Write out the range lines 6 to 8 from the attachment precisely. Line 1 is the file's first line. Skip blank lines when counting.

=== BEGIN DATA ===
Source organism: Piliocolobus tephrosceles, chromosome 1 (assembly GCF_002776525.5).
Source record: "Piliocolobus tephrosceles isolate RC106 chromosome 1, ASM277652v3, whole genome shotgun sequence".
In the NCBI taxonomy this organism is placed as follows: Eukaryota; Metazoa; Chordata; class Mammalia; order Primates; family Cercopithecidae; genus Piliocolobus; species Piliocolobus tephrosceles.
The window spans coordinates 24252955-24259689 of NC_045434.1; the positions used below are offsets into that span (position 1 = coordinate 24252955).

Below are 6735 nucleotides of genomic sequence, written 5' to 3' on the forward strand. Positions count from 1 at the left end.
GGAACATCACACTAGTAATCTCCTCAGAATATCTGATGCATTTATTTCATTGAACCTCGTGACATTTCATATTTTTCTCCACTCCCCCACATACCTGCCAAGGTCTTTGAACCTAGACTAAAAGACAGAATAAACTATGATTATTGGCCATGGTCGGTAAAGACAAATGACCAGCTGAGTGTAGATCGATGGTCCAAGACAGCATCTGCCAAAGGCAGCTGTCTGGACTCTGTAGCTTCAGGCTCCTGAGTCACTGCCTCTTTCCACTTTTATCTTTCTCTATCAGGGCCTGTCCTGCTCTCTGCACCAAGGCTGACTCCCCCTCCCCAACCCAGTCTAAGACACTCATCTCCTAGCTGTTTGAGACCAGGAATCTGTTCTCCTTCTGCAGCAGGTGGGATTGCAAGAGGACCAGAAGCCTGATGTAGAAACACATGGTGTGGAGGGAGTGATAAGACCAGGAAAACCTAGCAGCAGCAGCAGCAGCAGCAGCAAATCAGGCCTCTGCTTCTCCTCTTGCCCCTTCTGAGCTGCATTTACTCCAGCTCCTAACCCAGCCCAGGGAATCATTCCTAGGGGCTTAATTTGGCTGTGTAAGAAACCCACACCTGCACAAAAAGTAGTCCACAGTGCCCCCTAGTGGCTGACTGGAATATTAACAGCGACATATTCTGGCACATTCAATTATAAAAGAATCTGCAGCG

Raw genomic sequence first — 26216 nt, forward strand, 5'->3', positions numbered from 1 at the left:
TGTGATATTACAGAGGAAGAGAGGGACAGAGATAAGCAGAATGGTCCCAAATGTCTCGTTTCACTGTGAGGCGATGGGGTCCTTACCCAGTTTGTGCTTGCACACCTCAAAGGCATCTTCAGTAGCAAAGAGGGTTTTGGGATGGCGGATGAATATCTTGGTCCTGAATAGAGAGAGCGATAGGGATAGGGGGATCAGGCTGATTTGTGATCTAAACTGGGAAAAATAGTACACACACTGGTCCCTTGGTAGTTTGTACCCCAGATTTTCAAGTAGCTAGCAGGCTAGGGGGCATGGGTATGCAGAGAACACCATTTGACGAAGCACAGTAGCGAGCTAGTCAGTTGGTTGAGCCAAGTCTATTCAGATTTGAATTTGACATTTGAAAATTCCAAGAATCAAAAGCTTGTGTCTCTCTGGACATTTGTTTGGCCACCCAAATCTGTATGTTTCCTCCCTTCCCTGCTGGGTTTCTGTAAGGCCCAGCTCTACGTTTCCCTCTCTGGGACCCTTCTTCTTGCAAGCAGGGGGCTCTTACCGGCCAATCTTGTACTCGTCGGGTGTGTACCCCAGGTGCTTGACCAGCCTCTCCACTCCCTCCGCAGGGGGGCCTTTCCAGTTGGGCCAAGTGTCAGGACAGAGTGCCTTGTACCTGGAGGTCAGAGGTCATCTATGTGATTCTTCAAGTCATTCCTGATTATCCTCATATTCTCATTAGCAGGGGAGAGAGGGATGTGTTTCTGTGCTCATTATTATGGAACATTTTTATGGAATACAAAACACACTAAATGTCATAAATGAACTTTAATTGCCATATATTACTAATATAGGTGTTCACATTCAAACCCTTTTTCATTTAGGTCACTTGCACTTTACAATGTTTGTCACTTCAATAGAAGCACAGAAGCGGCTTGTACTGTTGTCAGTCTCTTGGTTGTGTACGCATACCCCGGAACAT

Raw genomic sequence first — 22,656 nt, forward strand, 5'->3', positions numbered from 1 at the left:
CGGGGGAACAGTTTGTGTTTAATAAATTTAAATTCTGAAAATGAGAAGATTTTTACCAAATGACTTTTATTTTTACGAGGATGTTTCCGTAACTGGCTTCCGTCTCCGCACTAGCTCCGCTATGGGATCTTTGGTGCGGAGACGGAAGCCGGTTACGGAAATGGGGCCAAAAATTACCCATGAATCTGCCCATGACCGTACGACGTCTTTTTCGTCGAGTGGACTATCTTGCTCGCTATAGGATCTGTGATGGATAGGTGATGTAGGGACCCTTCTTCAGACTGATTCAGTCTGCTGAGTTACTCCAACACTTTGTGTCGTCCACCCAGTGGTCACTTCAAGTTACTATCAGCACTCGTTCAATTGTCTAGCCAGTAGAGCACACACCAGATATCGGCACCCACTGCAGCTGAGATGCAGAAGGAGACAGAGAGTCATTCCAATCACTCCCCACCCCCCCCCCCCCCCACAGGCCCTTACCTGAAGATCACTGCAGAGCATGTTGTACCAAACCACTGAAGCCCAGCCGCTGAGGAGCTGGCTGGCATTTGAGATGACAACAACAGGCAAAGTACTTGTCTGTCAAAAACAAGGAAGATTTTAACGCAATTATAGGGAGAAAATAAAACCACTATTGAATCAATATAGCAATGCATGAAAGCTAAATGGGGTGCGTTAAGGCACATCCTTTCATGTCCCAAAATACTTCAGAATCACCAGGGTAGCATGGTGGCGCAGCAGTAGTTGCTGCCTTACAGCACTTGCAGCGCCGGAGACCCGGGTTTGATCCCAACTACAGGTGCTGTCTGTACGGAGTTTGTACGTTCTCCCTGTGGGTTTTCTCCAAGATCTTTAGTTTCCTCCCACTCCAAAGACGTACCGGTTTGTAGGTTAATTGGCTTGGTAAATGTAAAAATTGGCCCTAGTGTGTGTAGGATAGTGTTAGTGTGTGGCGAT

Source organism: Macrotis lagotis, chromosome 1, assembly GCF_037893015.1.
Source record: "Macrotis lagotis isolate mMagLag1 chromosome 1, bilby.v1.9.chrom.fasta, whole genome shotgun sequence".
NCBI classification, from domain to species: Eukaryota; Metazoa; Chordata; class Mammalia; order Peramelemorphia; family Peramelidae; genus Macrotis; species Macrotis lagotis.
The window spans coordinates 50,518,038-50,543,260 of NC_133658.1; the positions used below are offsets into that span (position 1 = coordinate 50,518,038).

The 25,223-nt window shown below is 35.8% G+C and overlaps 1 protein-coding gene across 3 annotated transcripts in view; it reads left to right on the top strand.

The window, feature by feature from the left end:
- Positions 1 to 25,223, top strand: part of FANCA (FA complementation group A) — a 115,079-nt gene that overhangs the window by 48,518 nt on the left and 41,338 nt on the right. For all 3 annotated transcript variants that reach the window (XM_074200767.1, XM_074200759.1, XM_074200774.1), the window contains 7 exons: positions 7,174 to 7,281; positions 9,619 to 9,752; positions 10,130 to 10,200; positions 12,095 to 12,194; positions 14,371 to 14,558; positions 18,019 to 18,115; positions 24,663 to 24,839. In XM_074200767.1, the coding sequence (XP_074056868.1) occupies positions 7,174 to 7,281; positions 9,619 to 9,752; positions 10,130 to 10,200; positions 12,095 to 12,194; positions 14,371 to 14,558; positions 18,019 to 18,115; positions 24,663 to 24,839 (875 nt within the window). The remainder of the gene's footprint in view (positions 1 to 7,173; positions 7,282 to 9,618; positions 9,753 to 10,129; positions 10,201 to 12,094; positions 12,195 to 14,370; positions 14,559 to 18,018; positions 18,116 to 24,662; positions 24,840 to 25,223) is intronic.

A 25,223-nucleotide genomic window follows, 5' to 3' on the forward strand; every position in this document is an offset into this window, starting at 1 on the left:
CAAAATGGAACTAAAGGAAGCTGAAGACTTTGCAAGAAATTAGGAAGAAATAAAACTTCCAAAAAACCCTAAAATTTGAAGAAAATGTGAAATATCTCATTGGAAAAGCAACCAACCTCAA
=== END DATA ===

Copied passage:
GGAACATCACACTAGTAATCTCCTCAGAATATCTGATGCATTTATTTCATTGAACCTCGTGACATTTCATATTTTTCTCCACTCCCCCACATACCTGCCAAGGTCTTTGAACCTAGACTAAAAGACAGAATAAACTATGATTATTGGCCATGGTCGGTAAAGACAAATGACCAGCTGAGTGTAGATCGATGGTCCAAGACAGCATCTGCCAAAGGCAGCTGTCTGGACTCTGTAGCTTCAGGCTCCTGAGTCACTGCCTCTTTCCACTTTTATCTTTCTCTATCAGGGCCTGTCCTGCTCTCTGCACCAAGGCTGACTCCCCCTCCCCAACCCAGTCTAAGACACTCATCTCCTAGCTGTTTGAGACCAGGAATCTGTTCTCCTTCTGCAGCAGGTGGGATTGCAAGAGGACCAGAAGCCTGATGTAGAAACACATGGTGTGGAGGGAGTGATAAGACCAGGAAAACCTAGCAGCAGCAGCAGCAGCAGCAGCAAATCAGGCCTCTGCTTCTCCTCTTGCCCCTTCTGAGCTGCATTTACTCCAGCTCCTAACCCAGCCCAGGGAATCATTCCTAGGGGCTTAATTTGGCTGTGTAAGAAACCCACACCTGCACAAAAAGTAGTCCACAGTGCCCCCTAGTGGCTGACTGGAATATTAACAGCGACATATTCTGGCACATTCAATTATAAAAGAATCTGCAGCG

Raw genomic sequence first — 26216 nt, forward strand, 5'->3', positions numbered from 1 at the left:
TGTGATATTACAGAGGAAGAGAGGGACAGAGATAAGCAGAATGGTCCCAAATGTCTCGTTTCACTGTGAGGCGATGGGGTCCTTACCCAGTTTGTGCTTGCACACCTCAAAGGCATCTTCAGTAGCAAAGAGGGTTTTGGGATGGCGGATGAATATCTTGGTCCTGAATAGAGAGAGCGATAGGGATAGGGGGATCAGGCTGATTTGTGATCTAAACTGGGAAAAATAGTACACACACTGGTCCCTTGGTAGTTTGTACCCCAGATTTTCAAGTAGCTAGCAGGCTAGGGGGCATGGGTATGCAGAGAACACCATTTGACGAAGCACAGTAGCGAGCTAGTCAGTTGGTTGAGCCAAGTCTATTCAGATTTGAATTTGACATTTGAAAATTCCAAGAATCAAAAGCTTGTGTCTCTCTGGACATTTGTTTGGCCACCCAAATCTGTATGTTTCCTCCCTTCCCTGCTGGGTTTCTGTAAGGCCCAGCTCTACGTTTCCCTCTCTGGGACCCTTCTTCTTGCAAGCAGGGGGCTCTTACCGGCCAATCTTGTACTCGTCGGGTGTGTACCCCAGGTGCTTGACCAGCCTCTCCACTCCCTCCGCAGGGGGGCCTTTCCAGTTGGGCCAAGTGTCAGGACAGAGTGCCTTGTACCTGGAGGTCAGAGGTCATCTATGTGATTCTTCAAGTCATTCCTGATTATCCTCATATTCTCATTAGCAGGGGAGAGAGGGATGTGTTTCTGTGCTCATTATTATGGAACATTTTTATGGAATACAAAACACACTAAATGTCATAAATGAACTTTAATTGCCATATATTACTAATATAGGTGTTCACATTCAAACCCTTTTTCATTTAGGTCACTTGCACTTTACAATGTTTGTCACTTCAATAGAAGCACAGAAGCGGCTTGTACTGTTGTCAGTCTCTTGGTTGTGTACGCATACCCCGGAACAT